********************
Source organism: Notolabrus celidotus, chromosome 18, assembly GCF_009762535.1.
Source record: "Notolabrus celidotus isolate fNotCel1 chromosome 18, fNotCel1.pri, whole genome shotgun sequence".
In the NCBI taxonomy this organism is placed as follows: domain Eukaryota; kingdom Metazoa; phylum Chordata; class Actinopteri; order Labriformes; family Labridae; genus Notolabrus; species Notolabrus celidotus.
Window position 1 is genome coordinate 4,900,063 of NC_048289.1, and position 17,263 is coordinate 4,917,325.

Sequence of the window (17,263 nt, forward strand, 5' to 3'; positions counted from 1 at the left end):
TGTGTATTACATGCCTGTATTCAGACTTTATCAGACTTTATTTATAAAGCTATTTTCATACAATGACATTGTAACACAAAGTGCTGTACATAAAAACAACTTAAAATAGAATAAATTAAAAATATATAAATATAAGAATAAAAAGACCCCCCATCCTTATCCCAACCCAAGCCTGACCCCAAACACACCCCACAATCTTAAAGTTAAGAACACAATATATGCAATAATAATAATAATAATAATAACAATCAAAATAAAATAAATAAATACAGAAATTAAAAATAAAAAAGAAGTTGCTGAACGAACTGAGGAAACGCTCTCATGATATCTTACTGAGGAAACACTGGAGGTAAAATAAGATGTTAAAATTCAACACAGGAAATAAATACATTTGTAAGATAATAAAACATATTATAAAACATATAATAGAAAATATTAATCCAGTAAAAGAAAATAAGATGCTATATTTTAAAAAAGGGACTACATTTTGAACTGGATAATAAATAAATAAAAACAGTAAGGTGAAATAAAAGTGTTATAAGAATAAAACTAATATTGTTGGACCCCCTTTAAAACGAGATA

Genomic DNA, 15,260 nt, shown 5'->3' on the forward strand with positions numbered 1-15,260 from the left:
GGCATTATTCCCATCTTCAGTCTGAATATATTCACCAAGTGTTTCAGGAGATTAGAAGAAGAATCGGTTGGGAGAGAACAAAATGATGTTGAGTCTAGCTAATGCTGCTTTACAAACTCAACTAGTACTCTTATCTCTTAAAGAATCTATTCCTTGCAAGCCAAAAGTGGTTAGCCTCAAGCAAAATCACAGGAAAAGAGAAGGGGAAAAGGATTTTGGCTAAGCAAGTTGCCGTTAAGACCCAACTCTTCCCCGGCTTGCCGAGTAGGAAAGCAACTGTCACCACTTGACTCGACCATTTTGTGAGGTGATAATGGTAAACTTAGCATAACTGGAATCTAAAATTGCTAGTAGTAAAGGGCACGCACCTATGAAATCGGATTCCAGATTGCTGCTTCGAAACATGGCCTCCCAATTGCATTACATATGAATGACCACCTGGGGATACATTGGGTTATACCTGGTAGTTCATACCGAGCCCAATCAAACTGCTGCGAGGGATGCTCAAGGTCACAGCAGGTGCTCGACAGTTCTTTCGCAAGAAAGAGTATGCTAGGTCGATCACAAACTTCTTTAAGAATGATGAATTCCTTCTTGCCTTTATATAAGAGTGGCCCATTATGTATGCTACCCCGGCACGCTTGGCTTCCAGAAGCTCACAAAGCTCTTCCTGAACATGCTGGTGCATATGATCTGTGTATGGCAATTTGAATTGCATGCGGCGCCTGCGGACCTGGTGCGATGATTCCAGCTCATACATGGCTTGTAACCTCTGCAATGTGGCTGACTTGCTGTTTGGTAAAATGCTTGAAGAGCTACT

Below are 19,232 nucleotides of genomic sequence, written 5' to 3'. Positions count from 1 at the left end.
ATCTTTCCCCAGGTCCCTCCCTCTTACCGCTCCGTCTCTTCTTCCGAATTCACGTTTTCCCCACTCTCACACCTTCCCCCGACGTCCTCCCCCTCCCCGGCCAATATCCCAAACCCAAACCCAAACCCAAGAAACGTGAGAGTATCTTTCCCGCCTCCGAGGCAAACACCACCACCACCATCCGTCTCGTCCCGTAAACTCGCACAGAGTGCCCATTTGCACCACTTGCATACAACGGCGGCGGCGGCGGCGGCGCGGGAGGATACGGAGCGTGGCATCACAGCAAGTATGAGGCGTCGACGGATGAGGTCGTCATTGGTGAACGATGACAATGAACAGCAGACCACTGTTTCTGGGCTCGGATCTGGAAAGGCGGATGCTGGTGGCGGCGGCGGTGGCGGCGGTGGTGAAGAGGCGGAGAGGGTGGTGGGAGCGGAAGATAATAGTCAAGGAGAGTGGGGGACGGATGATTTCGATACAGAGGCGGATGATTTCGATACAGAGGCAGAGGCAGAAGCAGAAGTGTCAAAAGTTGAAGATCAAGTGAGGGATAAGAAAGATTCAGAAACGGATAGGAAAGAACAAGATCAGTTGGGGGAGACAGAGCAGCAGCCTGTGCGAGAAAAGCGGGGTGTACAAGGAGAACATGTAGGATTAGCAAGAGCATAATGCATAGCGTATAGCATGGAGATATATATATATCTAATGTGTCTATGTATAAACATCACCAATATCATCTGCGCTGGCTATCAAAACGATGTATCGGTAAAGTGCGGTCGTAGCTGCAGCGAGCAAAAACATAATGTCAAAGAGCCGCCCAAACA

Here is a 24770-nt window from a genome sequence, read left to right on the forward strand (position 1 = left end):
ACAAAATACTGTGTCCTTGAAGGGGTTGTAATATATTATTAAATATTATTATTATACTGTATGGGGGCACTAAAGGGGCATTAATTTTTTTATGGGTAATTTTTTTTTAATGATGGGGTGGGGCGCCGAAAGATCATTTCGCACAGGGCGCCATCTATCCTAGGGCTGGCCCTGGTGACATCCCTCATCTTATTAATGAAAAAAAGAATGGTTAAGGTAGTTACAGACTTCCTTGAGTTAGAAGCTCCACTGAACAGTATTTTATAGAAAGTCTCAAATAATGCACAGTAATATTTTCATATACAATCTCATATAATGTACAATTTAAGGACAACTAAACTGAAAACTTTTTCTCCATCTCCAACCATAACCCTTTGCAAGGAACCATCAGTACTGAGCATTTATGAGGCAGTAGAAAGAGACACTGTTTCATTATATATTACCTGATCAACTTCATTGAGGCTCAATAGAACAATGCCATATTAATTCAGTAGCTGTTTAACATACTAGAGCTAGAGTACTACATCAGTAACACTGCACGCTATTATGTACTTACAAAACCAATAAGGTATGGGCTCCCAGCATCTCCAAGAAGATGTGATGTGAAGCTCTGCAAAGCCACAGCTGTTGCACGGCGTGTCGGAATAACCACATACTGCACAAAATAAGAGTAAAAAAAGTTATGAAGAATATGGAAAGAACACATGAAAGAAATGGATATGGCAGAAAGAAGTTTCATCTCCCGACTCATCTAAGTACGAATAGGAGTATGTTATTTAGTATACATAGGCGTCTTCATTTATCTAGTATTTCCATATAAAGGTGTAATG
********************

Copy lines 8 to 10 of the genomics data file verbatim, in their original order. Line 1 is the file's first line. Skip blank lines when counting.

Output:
GGCATTATTCCCATCTTCAGTCTGAATATATTCACCAAGTGTTTCAGGAGATTAGAAGAAGAATCGGTTGGGAGAGAACAAAATGATGTTGAGTCTAGCTAATGCTGCTTTACAAACTCAACTAGTACTCTTATCTCTTAAAGAATCTATTCCTTGCAAGCCAAAAGTGGTTAGCCTCAAGCAAAATCACAGGAAAAGAGAAGGGGAAAAGGATTTTGGCTAAGCAAGTTGCCGTTAAGACCCAACTCTTCCCCGGCTTGCCGAGTAGGAAAGCAACTGTCACCACTTGACTCGACCATTTTGTGAGGTGATAATGGTAAACTTAGCATAACTGGAATCTAAAATTGCTAGTAGTAAAGGGCACGCACCTATGAAATCGGATTCCAGATTGCTGCTTCGAAACATGGCCTCCCAATTGCATTACATATGAATGACCACCTGGGGATACATTGGGTTATACCTGGTAGTTCATACCGAGCCCAATCAAACTGCTGCGAGGGATGCTCAAGGTCACAGCAGGTGCTCGACAGTTCTTTCGCAAGAAAGAGTATGCTAGGTCGATCACAAACTTCTTTAAGAATGATGAATTCCTTCTTGCCTTTATATAAGAGTGGCCCATTATGTATGCTACCCCGGCACGCTTGGCTTCCAGAAGCTCACAAAGCTCTTCCTGAACATGCTGGTGCATATGATCTGTGTATGGCAATTTGAATTGCATGCGGCGCCTGCGGACCTGGTGCGATGATTCCAGCTCATACATGGCTTGTAACCTCTGCAATGTGGCTGACTTGCTGTTTGGTAAAATGCTTGAAGAGCTACT

Below are 19,232 nucleotides of genomic sequence, written 5' to 3'. Positions count from 1 at the left end.
ATCTTTCCCCAGGTCCCTCCCTCTTACCGCTCCGTCTCTTCTTCCGAATTCACGTTTTCCCCACTCTCACACCTTCCCCCGACGTCCTCCCCCTCCCCGGCCAATATCCCAAACCCAAACCCAAACCCAAGAAACGTGAGAGTATCTTTCCCGCCTCCGAGGCAAACACCACCACCACCATCCGTCTCGTCCCGTAAACTCGCACAGAGTGCCCATTTGCACCACTTGCATACAACGGCGGCGGCGGCGGCGGCGCGGGAGGATACGGAGCGTGGCATCACAGCAAGTATGAGGCGTCGACGGATGAGGTCGTCATTGGTGAACGATGACAATGAACAGCAGACCACTGTTTCTGGGCTCGGATCTGGAAAGGCGGATGCTGGTGGCGGCGGCGGTGGCGGCGGTGGTGAAGAGGCGGAGAGGGTGGTGGGAGCGGAAGATAATAGTCAAGGAGAGTGGGGGACGGATGATTTCGATACAGAGGCGGATGATTTCGATACAGAGGCAGAGGCAGAAGCAGAAGTGTCAAAAGTTGAAGATCAAGTGAGGGATAAGAAAGATTCAGAAACGGATAGGAAAGAACAAGATCAGTTGGGGGAGACAGAGCAGCAGCCTGTGCGAGAAAAGCGGGGTGTACAAGGAGAACATGTAGGATTAGCAAGAGCATAATGCATAGCGTATAGCATGGAGATATATATATATCTAATGTGTCTATGTATAAACATCACCAATATCATCTGCGCTGGCTATCAAAACGATGTATCGGTAAAGTGCGGTCGTAGCTGCAGCGAGCAAAAACATAATGTCAAAGAGCCGCCCAAACA